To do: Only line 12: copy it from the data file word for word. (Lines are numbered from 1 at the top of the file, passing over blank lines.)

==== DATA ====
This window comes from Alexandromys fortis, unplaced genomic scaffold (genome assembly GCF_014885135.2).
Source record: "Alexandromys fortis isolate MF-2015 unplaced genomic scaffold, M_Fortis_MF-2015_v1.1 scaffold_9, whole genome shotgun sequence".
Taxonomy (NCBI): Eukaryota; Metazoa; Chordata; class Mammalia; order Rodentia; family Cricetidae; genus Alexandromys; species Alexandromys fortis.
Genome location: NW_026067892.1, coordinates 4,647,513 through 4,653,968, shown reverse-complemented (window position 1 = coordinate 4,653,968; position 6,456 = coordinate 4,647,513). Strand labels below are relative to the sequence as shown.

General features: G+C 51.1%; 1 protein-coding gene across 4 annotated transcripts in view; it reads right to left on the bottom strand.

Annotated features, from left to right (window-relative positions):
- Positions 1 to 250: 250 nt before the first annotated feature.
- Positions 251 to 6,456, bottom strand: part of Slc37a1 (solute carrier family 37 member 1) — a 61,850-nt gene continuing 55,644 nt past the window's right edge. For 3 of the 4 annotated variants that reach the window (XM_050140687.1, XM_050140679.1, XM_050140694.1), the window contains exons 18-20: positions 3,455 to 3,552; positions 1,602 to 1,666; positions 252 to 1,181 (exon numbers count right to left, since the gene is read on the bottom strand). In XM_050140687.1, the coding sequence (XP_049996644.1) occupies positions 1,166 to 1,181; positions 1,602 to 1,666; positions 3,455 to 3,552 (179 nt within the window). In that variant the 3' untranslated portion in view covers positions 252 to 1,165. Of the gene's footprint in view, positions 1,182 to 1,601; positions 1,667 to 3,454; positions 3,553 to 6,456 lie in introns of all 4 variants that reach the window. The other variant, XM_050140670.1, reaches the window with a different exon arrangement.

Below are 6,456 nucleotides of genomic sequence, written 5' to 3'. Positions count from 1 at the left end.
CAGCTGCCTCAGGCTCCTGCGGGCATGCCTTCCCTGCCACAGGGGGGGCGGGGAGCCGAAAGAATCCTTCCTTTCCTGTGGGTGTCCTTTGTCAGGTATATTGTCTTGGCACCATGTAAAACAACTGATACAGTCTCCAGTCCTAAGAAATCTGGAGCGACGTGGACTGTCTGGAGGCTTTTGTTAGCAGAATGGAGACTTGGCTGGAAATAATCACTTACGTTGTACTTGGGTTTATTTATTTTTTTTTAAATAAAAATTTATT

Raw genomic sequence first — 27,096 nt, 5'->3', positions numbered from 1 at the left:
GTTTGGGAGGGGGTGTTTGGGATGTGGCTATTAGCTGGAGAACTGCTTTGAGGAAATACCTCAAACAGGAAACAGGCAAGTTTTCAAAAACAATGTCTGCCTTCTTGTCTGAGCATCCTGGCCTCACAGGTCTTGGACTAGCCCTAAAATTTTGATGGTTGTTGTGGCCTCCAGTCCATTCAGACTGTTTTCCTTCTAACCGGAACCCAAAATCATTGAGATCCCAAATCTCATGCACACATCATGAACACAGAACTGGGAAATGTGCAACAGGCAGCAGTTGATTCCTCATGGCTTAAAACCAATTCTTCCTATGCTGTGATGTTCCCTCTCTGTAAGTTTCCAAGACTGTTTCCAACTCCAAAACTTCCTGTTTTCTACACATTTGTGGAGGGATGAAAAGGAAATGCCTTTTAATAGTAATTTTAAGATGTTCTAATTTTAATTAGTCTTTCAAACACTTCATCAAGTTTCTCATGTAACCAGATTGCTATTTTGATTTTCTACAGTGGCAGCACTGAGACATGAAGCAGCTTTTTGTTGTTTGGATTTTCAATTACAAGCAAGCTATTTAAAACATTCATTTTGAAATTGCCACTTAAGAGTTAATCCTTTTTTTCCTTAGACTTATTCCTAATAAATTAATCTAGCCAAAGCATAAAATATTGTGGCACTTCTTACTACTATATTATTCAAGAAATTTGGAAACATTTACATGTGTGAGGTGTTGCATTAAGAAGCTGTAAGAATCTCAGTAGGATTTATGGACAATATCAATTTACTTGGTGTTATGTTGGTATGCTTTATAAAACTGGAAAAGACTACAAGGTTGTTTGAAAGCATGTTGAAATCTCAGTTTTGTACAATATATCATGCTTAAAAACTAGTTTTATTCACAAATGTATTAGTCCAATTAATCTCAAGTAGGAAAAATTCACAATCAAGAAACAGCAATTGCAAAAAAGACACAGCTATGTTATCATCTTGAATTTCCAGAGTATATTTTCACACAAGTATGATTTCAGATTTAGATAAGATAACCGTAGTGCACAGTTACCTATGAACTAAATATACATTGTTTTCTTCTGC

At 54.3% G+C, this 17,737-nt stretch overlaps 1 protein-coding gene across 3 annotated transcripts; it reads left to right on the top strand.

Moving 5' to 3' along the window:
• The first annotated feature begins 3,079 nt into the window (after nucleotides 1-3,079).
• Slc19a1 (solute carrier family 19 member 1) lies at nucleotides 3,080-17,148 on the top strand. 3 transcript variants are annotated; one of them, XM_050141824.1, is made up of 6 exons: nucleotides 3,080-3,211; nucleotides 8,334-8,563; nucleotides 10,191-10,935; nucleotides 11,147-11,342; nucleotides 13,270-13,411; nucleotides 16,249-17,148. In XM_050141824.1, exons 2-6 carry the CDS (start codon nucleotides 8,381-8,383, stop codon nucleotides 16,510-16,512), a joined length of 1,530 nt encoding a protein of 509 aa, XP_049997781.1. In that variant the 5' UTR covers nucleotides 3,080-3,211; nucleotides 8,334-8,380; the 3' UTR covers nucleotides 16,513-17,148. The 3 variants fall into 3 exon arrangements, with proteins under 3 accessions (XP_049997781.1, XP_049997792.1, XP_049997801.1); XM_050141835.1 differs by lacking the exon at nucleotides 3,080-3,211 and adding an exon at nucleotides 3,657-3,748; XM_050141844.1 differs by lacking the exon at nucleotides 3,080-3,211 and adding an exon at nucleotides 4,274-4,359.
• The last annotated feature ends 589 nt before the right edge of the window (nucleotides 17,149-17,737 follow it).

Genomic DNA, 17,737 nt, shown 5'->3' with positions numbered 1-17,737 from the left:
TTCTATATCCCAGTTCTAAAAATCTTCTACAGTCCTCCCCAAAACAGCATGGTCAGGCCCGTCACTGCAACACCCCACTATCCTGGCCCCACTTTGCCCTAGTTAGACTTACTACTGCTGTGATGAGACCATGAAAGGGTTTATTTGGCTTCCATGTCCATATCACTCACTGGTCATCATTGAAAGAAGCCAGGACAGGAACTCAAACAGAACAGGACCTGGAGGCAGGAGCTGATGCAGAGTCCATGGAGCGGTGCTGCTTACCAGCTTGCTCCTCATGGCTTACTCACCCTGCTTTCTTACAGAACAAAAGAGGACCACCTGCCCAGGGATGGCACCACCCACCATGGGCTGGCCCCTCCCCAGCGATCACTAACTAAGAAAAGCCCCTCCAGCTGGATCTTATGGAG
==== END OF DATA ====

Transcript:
GTTTGGGAGGGGGTGTTTGGGATGTGGCTATTAGCTGGAGAACTGCTTTGAGGAAATACCTCAAACAGGAAACAGGCAAGTTTTCAAAAACAATGTCTGCCTTCTTGTCTGAGCATCCTGGCCTCACAGGTCTTGGACTAGCCCTAAAATTTTGATGGTTGTTGTGGCCTCCAGTCCATTCAGACTGTTTTCCTTCTAACCGGAACCCAAAATCATTGAGATCCCAAATCTCATGCACACATCATGAACACAGAACTGGGAAATGTGCAACAGGCAGCAGTTGATTCCTCATGGCTTAAAACCAATTCTTCCTATGCTGTGATGTTCCCTCTCTGTAAGTTTCCAAGACTGTTTCCAACTCCAAAACTTCCTGTTTTCTACACATTTGTGGAGGGATGAAAAGGAAATGCCTTTTAATAGTAATTTTAAGATGTTCTAATTTTAATTAGTCTTTCAAACACTTCATCAAGTTTCTCATGTAACCAGATTGCTATTTTGATTTTCTACAGTGGCAGCACTGAGACATGAAGCAGCTTTTTGTTGTTTGGATTTTCAATTACAAGCAAGCTATTTAAAACATTCATTTTGAAATTGCCACTTAAGAGTTAATCCTTTTTTTCCTTAGACTTATTCCTAATAAATTAATCTAGCCAAAGCATAAAATATTGTGGCACTTCTTACTACTATATTATTCAAGAAATTTGGAAACATTTACATGTGTGAGGTGTTGCATTAAGAAGCTGTAAGAATCTCAGTAGGATTTATGGACAATATCAATTTACTTGGTGTTATGTTGGTATGCTTTATAAAACTGGAAAAGACTACAAGGTTGTTTGAAAGCATGTTGAAATCTCAGTTTTGTACAATATATCATGCTTAAAAACTAGTTTTATTCACAAATGTATTAGTCCAATTAATCTCAAGTAGGAAAAATTCACAATCAAGAAACAGCAATTGCAAAAAAGACACAGCTATGTTATCATCTTGAATTTCCAGAGTATATTTTCACACAAGTATGATTTCAGATTTAGATAAGATAACCGTAGTGCACAGTTACCTATGAACTAAATATACATTGTTTTCTTCTGC